Four birdies to victory

By admin
15 April 2011

Far away from the famous Augusta golf course in Georgia, America, Charl Schwartzel’s parents and younger sister sat glued to the TV set on their chicken farm outside Vereeniging that Sunday, watching with bated breath as the 18th hole steadily crept closer.

They watched as Masters champs such as Tiger Woods, Angel Cabrera and Geoff Ogilvy jockeyed for lead position while Charl was four strokes behind. For his sister, Lindi (17), the tension was so unbearable she cried nonstop from the 10th hole onwards.

Then, on the 15th hole, everything started going swimmingly for Charl. After he succeeded in doing the nearly impossible: with another three consecutive birdies and a round of 66 strokes – six under par – he caught up with the leaders and won the 75th American Masters Tournament by two strokes.

In doing so he made history and became the first player to pull off four consecutive birdies on the last four holes of the challenging Augusta course.

South Africans across the country cheered as they watched a new golfing hero pull on the sought-after green blazer and pocket the $1,44-million (about R10 million) prize money. This dramatic victory ensured him 11th position on the world rankings, three positions above his mentor, Ernie Els.

On their farm, Kruisementfontein, dad George and mom Lizette couldn’t sleep the night after Charl’s victory. That night George’s thoughts kept wandering back to Charl at four years old. He was his dad’s caddie and could already play nine holes.

“I could see this little guy had a lot of talent,” he says.

Golf is a difficult game, George explains. “That’s why I taught him not to make it even more difficult by wanting to be too technical.”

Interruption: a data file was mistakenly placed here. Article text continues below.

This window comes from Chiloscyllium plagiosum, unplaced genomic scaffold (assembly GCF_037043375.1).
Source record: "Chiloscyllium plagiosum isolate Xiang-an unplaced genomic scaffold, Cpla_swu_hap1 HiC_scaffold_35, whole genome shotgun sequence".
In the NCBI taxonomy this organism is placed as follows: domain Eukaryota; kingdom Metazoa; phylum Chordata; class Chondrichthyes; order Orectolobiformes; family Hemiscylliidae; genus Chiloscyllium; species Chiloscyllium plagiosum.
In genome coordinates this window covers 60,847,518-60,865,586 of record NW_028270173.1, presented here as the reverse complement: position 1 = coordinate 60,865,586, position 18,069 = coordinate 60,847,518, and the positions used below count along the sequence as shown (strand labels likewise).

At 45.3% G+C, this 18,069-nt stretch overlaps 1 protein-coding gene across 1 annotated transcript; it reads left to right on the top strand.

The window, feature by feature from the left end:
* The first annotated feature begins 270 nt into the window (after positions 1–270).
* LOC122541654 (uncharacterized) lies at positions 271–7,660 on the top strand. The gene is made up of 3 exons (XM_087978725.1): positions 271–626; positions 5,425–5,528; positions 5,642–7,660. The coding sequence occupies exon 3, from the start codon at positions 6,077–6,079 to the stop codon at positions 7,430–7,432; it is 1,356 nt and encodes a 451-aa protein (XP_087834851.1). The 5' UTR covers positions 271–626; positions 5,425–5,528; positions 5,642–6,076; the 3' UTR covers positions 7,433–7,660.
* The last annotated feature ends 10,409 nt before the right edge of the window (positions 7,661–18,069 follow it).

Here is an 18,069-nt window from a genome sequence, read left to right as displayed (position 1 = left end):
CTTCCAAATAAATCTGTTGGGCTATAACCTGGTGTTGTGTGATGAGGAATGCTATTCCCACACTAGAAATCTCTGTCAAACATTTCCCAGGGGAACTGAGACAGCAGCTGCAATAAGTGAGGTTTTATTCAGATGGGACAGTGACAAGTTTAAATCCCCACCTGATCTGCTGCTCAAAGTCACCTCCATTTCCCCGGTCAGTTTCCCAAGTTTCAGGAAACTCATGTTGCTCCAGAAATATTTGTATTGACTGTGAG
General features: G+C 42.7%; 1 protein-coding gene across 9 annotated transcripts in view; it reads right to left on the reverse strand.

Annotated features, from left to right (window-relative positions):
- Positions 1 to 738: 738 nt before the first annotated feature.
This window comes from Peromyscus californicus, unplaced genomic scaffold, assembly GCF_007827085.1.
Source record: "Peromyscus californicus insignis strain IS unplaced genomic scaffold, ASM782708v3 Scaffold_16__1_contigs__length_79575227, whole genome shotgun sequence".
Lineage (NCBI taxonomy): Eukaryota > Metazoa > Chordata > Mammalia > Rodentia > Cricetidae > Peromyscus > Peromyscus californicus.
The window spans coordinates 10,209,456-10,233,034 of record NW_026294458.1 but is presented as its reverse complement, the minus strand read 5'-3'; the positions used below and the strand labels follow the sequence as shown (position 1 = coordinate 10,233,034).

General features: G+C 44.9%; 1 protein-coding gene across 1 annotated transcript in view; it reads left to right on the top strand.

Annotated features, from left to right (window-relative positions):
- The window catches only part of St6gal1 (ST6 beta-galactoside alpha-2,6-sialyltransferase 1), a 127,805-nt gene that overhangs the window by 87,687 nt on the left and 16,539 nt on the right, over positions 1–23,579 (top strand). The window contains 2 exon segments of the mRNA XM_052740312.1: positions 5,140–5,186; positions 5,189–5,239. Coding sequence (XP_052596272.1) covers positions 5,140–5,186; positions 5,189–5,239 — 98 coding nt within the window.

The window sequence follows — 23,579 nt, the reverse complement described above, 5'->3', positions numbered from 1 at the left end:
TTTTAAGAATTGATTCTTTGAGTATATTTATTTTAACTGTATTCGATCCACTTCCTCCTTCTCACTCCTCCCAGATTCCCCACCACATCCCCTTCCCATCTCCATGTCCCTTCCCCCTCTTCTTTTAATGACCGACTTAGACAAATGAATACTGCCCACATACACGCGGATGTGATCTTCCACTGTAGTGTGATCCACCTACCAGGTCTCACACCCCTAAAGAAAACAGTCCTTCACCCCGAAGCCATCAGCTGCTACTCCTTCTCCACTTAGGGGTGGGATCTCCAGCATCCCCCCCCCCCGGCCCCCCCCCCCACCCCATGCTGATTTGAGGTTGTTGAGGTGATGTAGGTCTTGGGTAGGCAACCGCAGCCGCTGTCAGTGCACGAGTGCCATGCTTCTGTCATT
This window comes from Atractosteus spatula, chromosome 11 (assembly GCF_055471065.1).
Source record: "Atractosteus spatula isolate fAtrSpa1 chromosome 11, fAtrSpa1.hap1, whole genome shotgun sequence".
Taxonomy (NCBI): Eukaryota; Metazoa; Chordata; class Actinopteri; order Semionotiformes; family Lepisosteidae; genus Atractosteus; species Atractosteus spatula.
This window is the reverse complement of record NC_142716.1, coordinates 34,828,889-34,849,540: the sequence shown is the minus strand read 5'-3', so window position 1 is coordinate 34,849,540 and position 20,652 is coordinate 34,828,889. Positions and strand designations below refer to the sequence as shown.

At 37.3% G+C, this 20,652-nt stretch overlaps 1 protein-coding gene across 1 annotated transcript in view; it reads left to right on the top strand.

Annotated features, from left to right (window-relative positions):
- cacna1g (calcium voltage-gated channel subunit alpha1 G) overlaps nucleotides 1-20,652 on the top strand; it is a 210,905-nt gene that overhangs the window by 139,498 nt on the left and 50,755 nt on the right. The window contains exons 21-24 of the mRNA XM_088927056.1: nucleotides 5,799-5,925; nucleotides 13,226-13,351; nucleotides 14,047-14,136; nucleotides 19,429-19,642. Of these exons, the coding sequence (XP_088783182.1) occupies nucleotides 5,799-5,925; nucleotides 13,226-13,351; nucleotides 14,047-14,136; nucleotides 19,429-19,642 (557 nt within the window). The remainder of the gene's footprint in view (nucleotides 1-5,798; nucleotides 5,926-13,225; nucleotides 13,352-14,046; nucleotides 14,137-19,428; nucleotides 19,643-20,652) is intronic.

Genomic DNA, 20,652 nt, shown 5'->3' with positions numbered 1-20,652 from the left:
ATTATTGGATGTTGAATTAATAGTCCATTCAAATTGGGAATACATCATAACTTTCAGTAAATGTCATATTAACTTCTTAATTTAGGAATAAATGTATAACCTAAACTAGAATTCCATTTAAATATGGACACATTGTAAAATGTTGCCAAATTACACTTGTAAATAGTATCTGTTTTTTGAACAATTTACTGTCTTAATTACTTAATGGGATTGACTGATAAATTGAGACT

Is that his secret? “Perhaps it’s more his hard work and determination. For Charl failure was never an option.”

That’s what Piet Goss, teacher and sports head at Hoërskool Vereeniging, recalls about his famous former pupil. Charl attended school there from 1998 to 2002.

He relates an anecdote from Charl’s Grade 9 year. The school had to play cricket and rugby matches on the same day and Piet had too few cricketers. A classmate of Charl’s, current Proteas player Morné Morkel, suggested they ask him to field.

“He had never played cricket before but surprised everyone with his good catches,” Piet recalls. “When we congratulated him afterwards his only comment was he didn’t know what all the fuss was about. His achievements never went to his head.”

To what does Charl ascribe his success?

“He always said his success was thanks to his dad who coached him from his toddler days,” Piet says. But George believes it’s his reward for all the hard work he put in.

Read more about this talented young man in the issue of YOU, 21 April 2011.

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